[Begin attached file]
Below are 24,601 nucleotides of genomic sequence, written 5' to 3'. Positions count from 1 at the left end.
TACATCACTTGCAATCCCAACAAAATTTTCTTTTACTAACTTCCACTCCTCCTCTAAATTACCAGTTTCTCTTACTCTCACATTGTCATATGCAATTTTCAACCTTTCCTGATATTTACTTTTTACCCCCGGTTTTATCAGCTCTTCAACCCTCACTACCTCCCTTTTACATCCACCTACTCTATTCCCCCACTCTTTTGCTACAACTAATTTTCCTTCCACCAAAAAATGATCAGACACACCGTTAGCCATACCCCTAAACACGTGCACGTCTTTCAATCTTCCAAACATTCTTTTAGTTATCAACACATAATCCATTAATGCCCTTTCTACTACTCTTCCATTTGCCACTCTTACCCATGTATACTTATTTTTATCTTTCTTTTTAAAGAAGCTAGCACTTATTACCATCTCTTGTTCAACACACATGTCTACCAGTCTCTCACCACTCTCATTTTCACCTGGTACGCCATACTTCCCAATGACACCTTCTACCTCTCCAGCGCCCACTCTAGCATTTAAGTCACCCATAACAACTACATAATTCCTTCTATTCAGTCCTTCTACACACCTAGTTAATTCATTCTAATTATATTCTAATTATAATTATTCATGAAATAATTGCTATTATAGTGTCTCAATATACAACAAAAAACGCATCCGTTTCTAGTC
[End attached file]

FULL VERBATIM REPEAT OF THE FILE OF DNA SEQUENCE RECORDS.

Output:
Below are 24,601 nucleotides of genomic sequence, written 5' to 3'. Positions count from 1 at the left end.
TACATCACTTGCAATCCCAACAAAATTTTCTTTTACTAACTTCCACTCCTCCTCTAAATTACCAGTTTCTCTTACTCTCACATTGTCATATGCAATTTTCAACCTTTCCTGATATTTACTTTTTACCCCCGGTTTTATCAGCTCTTCAACCCTCACTACCTCCCTTTTACATCCACCTACTCTATTCCCCCACTCTTTTGCTACAACTAATTTTCCTTCCACCAAAAAATGATCAGACACACCGTTAGCCATACCCCTAAACACGTGCACGTCTTTCAATCTTCCAAACATTCTTTTAGTTATCAACACATAATCCATTAATGCCCTTTCTACTACTCTTCCATTTGCCACTCTTACCCATGTATACTTATTTTTATCTTTCTTTTTAAAGAAGCTAGCACTTATTACCATCTCTTGTTCAACACACATGTCTACCAGTCTCTCACCACTCTCATTTTCACCTGGTACGCCATACTTCCCAATGACACCTTCTACCTCTCCAGCGCCCACTCTAGCATTTAAGTCACCCATAACAACTACATAATTCCTTCTATTCAGTCCTTCTACACACCTAGTTAATTCATTCTAATTATATTCTAATTATAATTATTCATGAAATAATTGCTATTATAGTGTCTCAATATACAACAAAAAACGCATCCGTTTCTAGTC